• Kasper
    2019-05-11 17:19

    Technology student Kaley Blackburn is granted the honour of being sent to the futuristic world of Femme to enhance her studies with a group of female Earth students. Femme world outwardly appears very advanced in technology, but socially is emotionally cold and backward, due to the oppression of the entire male population into slavery. There is a lack of familial recognition among the inhabitants.Kaley is assigned a slave to facilitate her integration into this strange but beautiful world. Mecca’s only job is to cater to the every whim of his mistress. He appears a dutiful and obedient slave, but is he content to remain in servitude forever? Despite her wishes to the contrary, Kaley develops feelings for her slave and this leads them to a difficult decision. In a surprise twist, her friend Ronika has a part to play in their plans.The book cover is absolutely stunning and captured my attention immediately. Unfortunately I wasn’t immediately drawn to the beginning of the book, where Kaley is waiting in a transport station for her portal to the planet. I think the lack of emotional connection with the Femme characters is intentional, but makes for a bland read. The story improves markedly as soon as Kaley is assigned a handsome slave who is selected to cater to her every whim and guide her during her 6 week stay.It develops into a smashing read and I definitely encourage you to give this series a try. I can't divulge the best twist in the book, but trust me, it's a good one. Great book from a new sci-fi writer.Recommended for fans of sci-fi romance novels from young adult upwards. I was given an ebook in exchange for an honest opinion and I enjoyed it so much, I bought an autographed paperback.

  • Mike Coville
    2019-05-19 22:30

    Femme is a wonderful, original and entertaining story. The main pov character is Kaley Blackburn. You quickly find out that she is a moral character that wants to do the right thing. It is easy to root for her. Being able to relate to Kaley also made it fun to learn about the world of Femme as she did, through her slave Mecca.Delia offers some good twists to the story and the supporting cast is littered with other interesting characters that you want to learn about.This book is subtitled: A Wanderer Of Worlds Novel. When you find out what that means, you immediately want to learn more. Delia will definitely have to write more about these characters, and you will have to get into line behind me to get them.Over all, Femme was fun to read and left me wanting more. I recommend this book to any fans of Science Fiction or Fantasy. If you give it a chance you will not regret your decision.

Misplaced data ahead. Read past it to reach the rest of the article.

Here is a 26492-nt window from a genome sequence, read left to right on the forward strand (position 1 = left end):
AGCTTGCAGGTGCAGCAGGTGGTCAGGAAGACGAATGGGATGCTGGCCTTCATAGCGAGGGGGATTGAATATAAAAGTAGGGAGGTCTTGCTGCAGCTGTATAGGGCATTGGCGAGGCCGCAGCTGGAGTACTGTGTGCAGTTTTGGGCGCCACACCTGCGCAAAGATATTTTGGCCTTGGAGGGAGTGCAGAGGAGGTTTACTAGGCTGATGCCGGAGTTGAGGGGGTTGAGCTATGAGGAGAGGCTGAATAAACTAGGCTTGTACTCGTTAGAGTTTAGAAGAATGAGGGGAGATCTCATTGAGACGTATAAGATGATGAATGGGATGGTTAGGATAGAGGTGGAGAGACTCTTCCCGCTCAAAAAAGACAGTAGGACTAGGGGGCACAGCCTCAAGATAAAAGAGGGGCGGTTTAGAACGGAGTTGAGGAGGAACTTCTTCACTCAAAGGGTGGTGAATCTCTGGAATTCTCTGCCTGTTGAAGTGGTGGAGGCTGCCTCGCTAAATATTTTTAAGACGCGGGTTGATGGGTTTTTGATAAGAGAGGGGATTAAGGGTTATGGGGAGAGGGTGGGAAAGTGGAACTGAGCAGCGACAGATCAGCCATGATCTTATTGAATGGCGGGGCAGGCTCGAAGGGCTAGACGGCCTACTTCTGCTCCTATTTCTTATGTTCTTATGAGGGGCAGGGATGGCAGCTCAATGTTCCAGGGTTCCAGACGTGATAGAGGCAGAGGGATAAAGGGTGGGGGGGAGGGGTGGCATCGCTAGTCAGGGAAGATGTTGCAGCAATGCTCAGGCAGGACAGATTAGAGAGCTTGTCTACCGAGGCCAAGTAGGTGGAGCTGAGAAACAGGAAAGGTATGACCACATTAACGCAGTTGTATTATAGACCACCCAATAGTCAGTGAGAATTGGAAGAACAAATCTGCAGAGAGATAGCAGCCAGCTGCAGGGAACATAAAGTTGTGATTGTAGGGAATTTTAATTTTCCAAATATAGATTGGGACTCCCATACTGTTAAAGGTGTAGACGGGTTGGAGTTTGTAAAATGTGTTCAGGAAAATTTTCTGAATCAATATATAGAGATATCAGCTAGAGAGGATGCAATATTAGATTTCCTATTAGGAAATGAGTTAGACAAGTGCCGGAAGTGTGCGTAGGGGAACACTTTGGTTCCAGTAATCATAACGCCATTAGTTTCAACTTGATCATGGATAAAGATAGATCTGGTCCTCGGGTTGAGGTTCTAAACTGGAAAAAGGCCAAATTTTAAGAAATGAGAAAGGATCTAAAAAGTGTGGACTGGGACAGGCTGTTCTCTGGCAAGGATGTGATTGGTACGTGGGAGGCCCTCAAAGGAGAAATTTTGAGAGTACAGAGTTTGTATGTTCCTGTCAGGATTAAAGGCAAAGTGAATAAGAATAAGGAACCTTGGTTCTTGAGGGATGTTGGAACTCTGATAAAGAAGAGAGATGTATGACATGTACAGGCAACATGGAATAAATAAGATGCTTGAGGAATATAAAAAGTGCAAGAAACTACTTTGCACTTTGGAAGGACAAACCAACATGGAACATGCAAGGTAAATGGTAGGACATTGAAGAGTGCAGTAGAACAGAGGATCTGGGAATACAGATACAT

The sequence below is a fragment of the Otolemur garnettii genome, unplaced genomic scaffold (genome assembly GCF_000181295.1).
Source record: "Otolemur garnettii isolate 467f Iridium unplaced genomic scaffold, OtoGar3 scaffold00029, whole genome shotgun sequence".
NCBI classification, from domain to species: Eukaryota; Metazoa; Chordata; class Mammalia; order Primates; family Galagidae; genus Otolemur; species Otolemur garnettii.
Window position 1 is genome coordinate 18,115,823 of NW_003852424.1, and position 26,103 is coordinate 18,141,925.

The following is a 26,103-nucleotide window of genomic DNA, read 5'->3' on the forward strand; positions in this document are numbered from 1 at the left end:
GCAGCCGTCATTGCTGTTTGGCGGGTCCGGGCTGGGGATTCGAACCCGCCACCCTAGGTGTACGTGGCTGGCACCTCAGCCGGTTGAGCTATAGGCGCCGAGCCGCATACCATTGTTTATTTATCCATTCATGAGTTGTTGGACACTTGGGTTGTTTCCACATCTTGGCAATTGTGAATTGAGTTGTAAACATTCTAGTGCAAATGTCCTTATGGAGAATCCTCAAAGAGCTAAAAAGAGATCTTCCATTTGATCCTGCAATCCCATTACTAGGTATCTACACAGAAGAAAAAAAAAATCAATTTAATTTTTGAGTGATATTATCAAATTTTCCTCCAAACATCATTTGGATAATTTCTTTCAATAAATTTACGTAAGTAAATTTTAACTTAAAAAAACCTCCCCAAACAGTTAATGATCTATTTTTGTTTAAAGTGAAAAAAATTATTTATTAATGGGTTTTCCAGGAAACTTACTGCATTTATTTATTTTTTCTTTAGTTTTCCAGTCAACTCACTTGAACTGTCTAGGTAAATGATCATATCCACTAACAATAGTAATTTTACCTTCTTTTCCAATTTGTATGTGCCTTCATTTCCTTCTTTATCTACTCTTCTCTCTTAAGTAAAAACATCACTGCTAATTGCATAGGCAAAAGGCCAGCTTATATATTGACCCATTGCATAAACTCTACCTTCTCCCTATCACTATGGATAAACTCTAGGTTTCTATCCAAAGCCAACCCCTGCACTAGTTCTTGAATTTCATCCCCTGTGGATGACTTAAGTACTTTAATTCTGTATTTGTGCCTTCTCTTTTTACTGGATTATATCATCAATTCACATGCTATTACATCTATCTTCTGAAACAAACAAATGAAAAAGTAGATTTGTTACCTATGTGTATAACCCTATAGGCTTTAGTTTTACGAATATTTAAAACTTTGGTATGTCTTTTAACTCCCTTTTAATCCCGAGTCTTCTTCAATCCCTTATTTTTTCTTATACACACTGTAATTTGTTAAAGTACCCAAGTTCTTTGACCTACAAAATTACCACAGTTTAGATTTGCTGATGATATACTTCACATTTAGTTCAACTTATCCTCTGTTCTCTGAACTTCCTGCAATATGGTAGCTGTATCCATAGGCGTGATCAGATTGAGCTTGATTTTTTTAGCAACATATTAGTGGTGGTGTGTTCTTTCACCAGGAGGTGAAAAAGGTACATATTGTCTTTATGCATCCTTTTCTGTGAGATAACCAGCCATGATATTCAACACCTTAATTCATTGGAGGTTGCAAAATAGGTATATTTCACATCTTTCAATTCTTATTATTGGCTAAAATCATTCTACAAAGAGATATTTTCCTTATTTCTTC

• Wayne Stirling
    2019-05-18 23:23

    This was a truly fascinating and riveting book. Loved the mix of sci-f and fantasy with a dash of romance. No cliff hanger but definitely room for sequels. I found that Delia was able to have the right mix of everything in the story like a well balanced bowl of muesli. Can't wait for the next series. Had trouble with reading of the book as I had it on my kindle PC but it wouldn't transfer to my kindle so got part way through the book and my computer died hehehe. Delia lovingly sent me an autographed book and yes it was worth the trials of reading hehehehe.Thanks Delia for your wonderful gift.

  • Darlene
    2019-04-26 00:22

    Disclosure, I won this copy in an author giveaway.New planets and beings, new mores and fashions. Talents. All the things I like in a sci-fi fantasy. But this one didn't quite do it for me. Maybe it is not for my demographic. There was a lot of angst of the adolescent or new adult. Maybe they would actually love it. In fact, there were some lessons in the story that I thought would help many young people without being preachy.Even so, I want to know what happens in the next book. I will try to get around to reading it as soon as I can. But, YAY! for strong Femme and sci-fi!

  • Lorraine Slim
    2019-04-28 20:35

    Delia paints the futuristic world of Femme in vivid brush stokes. Although Kaley has travelled before she struggles with many facets of Femme's oddities. Kaley may have a slave but the rules are endless. Women have supreme power on Femme. Is the average woman on Femme really in control? When Kaley scratches the surface she finds out Femme is very different to Earth and the locals have very different morals to her. With a tear in my eye at the end - well done on your debut novel Delia.

  • Fiona
    2019-04-24 19:27

    Was absorbed into the world of Femme and Kayley's grapple with the complexities of this new world. Meeting Mecca only added to the layers, I could sense his desire for more as the story progressed and I wanted more for him too. Fascinating read, love a bit of romance! It kept me guessing till the end wondering what was going to happen! I look forward to reading more by Delia Strange. . .

  • Lesley
    2019-05-08 21:31

    A fun read that left me wanting to know more about the world of Femme as well as wanting to read more about Kaley and Mecca's adventures.

  • Penelope
    2019-04-28 23:26

    I was captivated by the utterly unique futuristic world Delia Strange created and I look forward to reading more works by her.

  • Shirlyn Chin
    2019-05-15 18:20